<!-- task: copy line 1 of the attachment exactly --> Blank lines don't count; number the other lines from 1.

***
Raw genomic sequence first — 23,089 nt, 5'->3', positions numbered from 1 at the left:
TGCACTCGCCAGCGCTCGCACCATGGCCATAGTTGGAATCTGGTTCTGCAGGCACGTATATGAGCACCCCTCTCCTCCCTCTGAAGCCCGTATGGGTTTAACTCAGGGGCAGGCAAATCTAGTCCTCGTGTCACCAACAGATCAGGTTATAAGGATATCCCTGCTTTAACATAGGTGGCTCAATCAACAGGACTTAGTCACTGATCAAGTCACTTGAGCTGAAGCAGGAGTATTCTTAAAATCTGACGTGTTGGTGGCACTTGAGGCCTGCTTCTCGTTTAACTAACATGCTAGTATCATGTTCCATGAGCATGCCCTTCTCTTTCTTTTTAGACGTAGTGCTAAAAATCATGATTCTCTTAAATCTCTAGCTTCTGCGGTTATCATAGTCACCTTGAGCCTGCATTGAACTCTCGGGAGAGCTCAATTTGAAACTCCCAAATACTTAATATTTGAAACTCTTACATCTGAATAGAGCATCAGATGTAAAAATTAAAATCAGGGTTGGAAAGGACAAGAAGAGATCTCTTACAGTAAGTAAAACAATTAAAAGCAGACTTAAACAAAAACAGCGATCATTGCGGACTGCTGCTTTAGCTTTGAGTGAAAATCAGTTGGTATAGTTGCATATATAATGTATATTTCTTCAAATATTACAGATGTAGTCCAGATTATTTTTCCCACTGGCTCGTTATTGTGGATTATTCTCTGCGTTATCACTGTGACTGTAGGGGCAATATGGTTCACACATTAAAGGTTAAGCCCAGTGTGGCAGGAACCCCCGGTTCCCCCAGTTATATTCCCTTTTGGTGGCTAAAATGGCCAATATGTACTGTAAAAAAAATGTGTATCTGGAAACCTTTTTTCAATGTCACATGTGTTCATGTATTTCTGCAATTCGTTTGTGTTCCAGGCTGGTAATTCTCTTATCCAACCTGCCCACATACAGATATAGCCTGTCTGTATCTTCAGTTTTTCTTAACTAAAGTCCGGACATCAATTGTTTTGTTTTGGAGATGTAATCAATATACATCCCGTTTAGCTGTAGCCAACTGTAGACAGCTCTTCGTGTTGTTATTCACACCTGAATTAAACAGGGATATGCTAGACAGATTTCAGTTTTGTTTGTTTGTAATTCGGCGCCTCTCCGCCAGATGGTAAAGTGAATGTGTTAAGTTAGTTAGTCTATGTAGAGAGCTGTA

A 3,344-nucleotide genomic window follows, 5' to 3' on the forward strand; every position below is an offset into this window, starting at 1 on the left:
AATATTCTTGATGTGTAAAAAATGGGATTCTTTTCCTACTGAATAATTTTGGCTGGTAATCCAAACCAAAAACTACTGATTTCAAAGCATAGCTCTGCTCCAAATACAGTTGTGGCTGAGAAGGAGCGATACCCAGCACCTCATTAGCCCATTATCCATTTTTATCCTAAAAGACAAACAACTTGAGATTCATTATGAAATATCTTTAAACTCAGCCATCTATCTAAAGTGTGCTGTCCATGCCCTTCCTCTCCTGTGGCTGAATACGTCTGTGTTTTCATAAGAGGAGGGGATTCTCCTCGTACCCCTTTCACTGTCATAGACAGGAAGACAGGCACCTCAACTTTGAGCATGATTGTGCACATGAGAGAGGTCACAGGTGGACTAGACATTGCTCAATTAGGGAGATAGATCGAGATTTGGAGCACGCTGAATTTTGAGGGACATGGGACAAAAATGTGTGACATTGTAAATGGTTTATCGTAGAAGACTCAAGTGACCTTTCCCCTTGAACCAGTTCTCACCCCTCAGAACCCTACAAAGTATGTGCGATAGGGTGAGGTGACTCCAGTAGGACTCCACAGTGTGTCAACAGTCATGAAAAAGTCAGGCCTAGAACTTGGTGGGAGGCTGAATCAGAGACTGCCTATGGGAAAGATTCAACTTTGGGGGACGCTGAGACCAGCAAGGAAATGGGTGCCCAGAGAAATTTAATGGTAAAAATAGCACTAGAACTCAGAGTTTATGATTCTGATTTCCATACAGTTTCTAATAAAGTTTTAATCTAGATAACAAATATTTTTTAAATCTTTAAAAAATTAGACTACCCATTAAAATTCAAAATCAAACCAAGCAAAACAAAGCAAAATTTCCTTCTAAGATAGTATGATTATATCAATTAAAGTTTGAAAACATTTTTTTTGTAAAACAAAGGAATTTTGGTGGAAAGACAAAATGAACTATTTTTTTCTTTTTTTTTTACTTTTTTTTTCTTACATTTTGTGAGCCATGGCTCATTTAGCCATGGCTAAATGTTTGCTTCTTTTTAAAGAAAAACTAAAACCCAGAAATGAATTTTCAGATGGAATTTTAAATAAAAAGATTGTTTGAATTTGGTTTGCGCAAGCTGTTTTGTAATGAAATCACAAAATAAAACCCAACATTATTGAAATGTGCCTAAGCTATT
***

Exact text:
Raw genomic sequence first — 23,089 nt, 5'->3', positions numbered from 1 at the left: